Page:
Pathways of initial consonant loss
A Middle Paman case study
This paper investigates the historical loss of root-initial consonants, using a case study of Middle Paman languages of Cape York Peninsula, in northeastern Australia. Systematic loss of initial consonants is a typologically unusual phenomenon, mainly found in Australia, that has often been regarded as a starting point for far-reaching changes in root structure, phonotactics and even phoneme inventory. So far, the literature has focused mainly on identifying phonetic causes of initial loss. This study focuses on the actual processes and pathways of initial loss, which is an equally important part of the historical puzzle. Specifically, it shows that there are multiple pathways for initial loss: it can be the result of a gradual phonetic process involving intermediate steps like lenition, as is assumed in part of the literature, but it can also be due to more abrupt processes involving borrowing and even morphosyntactic alternations. This adds to a more diversified model of how initial loss actually proceeds, which together with earlier work on the diversity of phonetic causes of initial loss produces a more comprehensive understanding of this typologically and diachronically unusual phenomenon.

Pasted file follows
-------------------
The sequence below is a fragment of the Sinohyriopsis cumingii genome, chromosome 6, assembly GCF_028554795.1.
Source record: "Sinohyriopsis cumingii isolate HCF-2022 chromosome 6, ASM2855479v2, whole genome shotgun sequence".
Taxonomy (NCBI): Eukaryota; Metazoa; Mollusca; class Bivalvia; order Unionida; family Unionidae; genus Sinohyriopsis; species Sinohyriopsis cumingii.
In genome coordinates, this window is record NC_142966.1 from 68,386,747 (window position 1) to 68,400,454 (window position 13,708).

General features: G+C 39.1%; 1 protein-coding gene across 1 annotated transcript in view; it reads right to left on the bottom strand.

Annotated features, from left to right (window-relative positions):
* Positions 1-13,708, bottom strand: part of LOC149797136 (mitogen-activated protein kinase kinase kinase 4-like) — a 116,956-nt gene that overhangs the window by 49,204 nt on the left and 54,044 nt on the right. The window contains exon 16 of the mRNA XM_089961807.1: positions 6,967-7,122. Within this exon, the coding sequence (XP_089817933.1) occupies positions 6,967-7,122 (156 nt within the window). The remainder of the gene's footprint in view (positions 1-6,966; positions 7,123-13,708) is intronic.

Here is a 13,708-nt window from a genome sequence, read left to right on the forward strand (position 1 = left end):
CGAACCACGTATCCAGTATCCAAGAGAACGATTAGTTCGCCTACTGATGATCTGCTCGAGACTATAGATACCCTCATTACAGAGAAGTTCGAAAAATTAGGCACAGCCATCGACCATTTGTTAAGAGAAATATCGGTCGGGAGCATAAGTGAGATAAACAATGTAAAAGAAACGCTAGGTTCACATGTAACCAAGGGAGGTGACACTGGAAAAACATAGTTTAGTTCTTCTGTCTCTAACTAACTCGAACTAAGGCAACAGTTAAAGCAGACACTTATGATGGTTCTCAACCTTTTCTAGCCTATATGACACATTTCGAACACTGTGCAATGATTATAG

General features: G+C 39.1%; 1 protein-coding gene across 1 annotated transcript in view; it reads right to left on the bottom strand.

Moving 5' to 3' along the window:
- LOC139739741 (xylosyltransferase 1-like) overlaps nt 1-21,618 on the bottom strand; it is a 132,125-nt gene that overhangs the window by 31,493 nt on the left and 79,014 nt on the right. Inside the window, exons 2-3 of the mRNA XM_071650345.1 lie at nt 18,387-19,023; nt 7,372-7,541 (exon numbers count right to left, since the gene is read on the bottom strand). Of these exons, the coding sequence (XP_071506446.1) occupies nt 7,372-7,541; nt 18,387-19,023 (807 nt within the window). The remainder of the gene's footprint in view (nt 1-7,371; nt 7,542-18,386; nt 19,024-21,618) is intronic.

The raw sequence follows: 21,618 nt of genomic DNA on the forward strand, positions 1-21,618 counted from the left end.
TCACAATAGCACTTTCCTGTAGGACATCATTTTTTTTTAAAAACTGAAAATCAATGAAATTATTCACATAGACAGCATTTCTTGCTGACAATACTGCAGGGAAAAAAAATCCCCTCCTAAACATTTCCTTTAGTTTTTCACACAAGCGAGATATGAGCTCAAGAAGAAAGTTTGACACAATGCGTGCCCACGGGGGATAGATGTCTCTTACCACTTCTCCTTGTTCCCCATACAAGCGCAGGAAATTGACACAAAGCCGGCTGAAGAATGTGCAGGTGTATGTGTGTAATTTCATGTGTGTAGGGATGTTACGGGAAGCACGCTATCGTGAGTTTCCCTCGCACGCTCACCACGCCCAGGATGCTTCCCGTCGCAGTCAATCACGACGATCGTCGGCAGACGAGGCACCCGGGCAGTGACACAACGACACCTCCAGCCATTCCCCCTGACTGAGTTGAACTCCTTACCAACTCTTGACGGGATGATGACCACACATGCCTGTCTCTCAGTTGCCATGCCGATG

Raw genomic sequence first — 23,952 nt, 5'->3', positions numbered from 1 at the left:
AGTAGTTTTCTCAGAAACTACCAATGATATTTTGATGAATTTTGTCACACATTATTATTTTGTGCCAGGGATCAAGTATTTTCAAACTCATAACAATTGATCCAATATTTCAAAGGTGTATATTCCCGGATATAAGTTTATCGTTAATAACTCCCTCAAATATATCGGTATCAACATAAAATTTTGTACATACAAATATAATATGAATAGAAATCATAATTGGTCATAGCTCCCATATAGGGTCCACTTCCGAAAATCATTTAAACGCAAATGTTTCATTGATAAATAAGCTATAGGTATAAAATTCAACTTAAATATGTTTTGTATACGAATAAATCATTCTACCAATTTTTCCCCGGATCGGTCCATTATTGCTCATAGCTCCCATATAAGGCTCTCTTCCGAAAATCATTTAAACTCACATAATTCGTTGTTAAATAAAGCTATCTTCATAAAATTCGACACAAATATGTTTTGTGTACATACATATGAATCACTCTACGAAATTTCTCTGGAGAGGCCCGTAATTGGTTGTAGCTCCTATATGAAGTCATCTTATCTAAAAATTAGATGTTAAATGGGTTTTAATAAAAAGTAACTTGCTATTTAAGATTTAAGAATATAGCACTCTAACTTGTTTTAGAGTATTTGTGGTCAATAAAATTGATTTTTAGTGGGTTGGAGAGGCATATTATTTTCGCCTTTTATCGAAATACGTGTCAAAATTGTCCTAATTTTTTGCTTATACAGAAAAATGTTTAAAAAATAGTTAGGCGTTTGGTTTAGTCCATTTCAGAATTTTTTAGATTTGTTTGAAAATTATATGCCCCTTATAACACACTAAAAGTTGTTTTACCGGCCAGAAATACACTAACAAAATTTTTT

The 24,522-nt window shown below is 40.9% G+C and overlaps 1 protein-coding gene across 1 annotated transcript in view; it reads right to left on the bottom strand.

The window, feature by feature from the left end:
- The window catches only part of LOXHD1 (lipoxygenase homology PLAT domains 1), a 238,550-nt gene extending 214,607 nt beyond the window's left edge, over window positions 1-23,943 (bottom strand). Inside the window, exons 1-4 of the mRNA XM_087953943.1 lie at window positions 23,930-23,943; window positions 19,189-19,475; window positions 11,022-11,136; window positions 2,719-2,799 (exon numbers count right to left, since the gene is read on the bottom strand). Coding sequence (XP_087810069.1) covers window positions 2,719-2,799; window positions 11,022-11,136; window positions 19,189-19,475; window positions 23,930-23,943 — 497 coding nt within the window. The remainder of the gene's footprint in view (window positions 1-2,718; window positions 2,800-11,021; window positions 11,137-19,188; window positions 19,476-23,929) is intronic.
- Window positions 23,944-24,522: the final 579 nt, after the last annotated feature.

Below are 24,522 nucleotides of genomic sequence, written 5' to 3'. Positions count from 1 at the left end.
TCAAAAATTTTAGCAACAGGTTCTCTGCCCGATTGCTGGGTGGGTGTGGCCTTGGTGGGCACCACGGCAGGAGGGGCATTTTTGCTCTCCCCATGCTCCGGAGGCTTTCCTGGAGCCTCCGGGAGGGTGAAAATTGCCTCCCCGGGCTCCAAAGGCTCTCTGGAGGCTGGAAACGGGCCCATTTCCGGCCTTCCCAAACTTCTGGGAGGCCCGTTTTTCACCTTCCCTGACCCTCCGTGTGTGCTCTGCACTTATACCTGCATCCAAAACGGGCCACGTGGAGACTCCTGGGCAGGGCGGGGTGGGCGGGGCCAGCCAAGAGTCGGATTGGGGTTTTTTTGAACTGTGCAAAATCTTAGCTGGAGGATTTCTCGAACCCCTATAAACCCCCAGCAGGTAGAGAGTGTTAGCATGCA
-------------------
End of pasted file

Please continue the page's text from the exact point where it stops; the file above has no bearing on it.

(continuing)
- 2.Data and significance
- 3.Historical-comparative analysis of loss and lenition
- 3.1Amount of lexicon affected
- 3.2Systematicity of initial consonant loss
- 4.Alternative models for initial consonant loss
- 4.1Internal systematicity and the gradualist model
- 4.2External systematicity and a more abrupt model
- 5.Alternative models for initial vowel loss
- 5.1No evidence for initial vowel weakening
- 5.2Morphosyntactically driven alternations
Published online: 03 September 2021
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